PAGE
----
This week, poet, performance artist and educator Christa Forster, who I met in Houston more than two decades ago and have remained friends with ever since, visited her hometown San Juan Capistrano, where her mother still resides. Undaunted by the sixty miles between Pasadena and Orange County, René, Minal and I head south, so we can spend some time with Christa and her family. After catch-up conversations, Christa gives us a tour of Mission San Juan Capistrano, a site that one of Christa’s California friends tells me I must visit with Christa.
The mission, which was founded in 1776 by Spaniards, was largely successful in its goals to convert members of the indigenous community, and remained active until 1821 when Mexico gained independence from Spain. Once the mission system was dissolved by the Mexican government, Mission San Juan Capistrano—like other missions around California—was abandoned, changing owners several times.
In 1844, the Mission property was purchased at a public auction by Christa’s ancestor, Englishman John (Don Juan) Forster, brother-in-law of California’s governor, Pio Pico. Using the Mission as a ranch, John (Don Juan) Forster and his family resided in the building for twenty years until 1864 when Abraham Lincoln reclaimed the property and returned the site to the Catholic Church. (Today, Mission San Juan Capistrano operates as a non-profit organization, offering tours and exhibitions and running a chapel.) Inside the Mission property, a room is dedicated to Christa’s family, showcasing photographs of John (Don Juan) Forster, his wife Ysidora Pico and California governor Pio Pico. After our Mission tour, Christa walks us to the O’Neill Museum where a plaque honors her father, Tomas “Tony” Forster.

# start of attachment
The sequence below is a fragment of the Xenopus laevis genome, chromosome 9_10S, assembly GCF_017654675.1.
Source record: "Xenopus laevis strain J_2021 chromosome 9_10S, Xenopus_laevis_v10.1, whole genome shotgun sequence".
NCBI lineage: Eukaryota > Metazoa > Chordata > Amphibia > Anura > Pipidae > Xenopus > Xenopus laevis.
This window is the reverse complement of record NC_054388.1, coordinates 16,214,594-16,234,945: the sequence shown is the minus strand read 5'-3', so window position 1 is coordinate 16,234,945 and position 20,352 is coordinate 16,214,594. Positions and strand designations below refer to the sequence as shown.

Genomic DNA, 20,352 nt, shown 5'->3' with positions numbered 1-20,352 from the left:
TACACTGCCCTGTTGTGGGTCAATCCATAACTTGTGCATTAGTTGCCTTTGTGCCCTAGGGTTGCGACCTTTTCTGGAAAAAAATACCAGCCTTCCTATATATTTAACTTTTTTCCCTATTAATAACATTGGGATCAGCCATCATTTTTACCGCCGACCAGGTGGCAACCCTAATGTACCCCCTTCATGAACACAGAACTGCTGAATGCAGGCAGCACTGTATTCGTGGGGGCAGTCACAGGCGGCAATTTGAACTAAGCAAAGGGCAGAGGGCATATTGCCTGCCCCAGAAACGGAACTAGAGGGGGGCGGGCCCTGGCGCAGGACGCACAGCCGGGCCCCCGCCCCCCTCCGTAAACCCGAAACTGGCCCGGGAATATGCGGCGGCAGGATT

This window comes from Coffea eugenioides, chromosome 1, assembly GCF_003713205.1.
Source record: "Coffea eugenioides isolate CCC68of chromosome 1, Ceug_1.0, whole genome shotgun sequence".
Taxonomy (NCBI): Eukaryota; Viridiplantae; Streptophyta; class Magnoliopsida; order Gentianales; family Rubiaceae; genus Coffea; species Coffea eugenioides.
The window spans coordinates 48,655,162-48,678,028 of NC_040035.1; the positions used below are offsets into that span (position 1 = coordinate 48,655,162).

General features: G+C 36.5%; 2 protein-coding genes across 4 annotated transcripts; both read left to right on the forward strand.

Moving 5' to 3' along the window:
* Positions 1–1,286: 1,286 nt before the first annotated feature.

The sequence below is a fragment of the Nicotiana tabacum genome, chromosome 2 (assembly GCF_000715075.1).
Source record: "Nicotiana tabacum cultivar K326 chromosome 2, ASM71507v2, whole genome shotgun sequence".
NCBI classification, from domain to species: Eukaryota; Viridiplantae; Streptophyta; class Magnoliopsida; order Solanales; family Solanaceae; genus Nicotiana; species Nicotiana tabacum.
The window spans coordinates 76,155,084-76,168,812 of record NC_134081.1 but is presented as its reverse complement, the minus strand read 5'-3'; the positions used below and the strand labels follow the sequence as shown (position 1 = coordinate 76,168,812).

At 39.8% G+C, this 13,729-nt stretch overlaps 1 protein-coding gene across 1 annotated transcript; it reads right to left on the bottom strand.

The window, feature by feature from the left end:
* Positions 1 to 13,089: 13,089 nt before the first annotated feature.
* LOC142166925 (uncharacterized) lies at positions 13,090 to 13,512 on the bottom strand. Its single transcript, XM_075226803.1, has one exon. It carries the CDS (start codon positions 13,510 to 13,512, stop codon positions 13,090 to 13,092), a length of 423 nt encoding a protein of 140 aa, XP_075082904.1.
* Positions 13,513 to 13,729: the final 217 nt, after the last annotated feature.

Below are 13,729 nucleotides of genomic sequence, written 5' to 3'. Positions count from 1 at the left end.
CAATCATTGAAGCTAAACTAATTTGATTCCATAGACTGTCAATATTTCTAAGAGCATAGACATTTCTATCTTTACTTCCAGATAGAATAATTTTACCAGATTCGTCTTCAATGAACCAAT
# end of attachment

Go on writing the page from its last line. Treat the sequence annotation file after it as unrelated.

Though Christa has conducted research and created a performance piece about her ancestor Ysidora Pico—which I experienced several years ago—I didn’t comprehend her background until I witnessed how deeply her family roots are intertwined with San Juan Capistrano’s history. Given my own family’s movement from India to Pakistan—and now to different parts of the world—I’m especially appreciative of how Christa’s family history is preserved in one region.
The Mission courtyard
29 Dec 2016 · 10:08:14 PM
Note added on 16 Jan, 2017 When I tell my cousin Samina Hasan, who used to live in Dana Point (a beachtown close to San Juan Capistrano), about our visit, she sends me an email: OMG! Zoha [my daughter] went to Marco Forster Middle School, probably named after a relative of your friend.
And sure enough, a few hours later, Christa confirms by email: Marco Forster MS is named for my grandfather (my dad’s dad).